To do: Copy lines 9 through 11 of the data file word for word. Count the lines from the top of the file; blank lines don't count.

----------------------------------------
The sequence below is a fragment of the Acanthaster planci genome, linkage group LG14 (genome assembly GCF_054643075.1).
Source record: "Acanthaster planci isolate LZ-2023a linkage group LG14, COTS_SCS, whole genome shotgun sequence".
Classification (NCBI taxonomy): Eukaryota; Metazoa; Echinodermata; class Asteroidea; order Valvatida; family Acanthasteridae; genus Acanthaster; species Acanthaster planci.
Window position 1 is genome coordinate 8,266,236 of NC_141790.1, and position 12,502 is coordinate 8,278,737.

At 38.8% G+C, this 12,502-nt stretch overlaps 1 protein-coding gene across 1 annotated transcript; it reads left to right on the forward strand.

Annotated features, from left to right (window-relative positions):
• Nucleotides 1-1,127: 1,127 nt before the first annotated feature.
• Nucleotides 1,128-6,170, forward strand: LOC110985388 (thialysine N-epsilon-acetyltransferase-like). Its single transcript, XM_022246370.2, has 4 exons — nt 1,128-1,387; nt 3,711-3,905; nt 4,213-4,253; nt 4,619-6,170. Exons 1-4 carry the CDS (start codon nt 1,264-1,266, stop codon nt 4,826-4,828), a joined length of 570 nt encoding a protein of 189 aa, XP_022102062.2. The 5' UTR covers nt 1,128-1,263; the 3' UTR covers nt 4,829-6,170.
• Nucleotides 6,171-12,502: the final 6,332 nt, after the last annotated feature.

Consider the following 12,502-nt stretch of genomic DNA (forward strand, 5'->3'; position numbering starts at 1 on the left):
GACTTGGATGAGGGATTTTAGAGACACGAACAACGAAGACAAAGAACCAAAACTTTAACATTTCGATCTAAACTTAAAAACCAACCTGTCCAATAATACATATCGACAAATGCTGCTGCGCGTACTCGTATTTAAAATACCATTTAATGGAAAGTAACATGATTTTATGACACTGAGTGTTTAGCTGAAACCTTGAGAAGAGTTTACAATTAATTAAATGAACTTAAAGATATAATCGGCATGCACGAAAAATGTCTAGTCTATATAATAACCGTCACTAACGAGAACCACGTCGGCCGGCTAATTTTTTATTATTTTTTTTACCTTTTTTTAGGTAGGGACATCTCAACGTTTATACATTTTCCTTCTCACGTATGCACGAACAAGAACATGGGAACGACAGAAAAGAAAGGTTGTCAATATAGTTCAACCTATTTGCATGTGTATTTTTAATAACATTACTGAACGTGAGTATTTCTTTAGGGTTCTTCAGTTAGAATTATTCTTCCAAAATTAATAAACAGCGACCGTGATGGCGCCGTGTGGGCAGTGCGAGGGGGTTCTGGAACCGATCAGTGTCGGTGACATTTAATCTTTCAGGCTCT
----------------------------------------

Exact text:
• Nucleotides 6,171-12,502: the final 6,332 nt, after the last annotated feature.

Consider the following 12,502-nt stretch of genomic DNA (forward strand, 5'->3'; position numbering starts at 1 on the left):
GACTTGGATGAGGGATTTTAGAGACACGAACAACGAAGACAAAGAACCAAAACTTTAACATTTCGATCTAAACTTAAAAACCAACCTGTCCAATAATACATATCGACAAATGCTGCTGCGCGTACTCGTATTTAAAATACCATTTAATGGAAAGTAACATGATTTTATGACACTGAGTGTTTAGCTGAAACCTTGAGAAGAGTTTACAATTAATTAAATGAACTTAAAGATATAATCGGCATGCACGAAAAATGTCTAGTCTATATAATAACCGTCACTAACGAGAACCACGTCGGCCGGCTAATTTTTTATTATTTTTTTTACCTTTTTTTAGGTAGGGACATCTCAACGTTTATACATTTTCCTTCTCACGTATGCACGAACAAGAACATGGGAACGACAGAAAAGAAAGGTTGTCAATATAGTTCAACCTATTTGCATGTGTATTTTTAATAACATTACTGAACGTGAGTATTTCTTTAGGGTTCTTCAGTTAGAATTATTCTTCCAAAATTAATAAACAGCGACCGTGATGGCGCCGTGTGGGCAGTGCGAGGGGGTTCTGGAACCGATCAGTGTCGGTGACATTTAATCTTTCAGGCTCT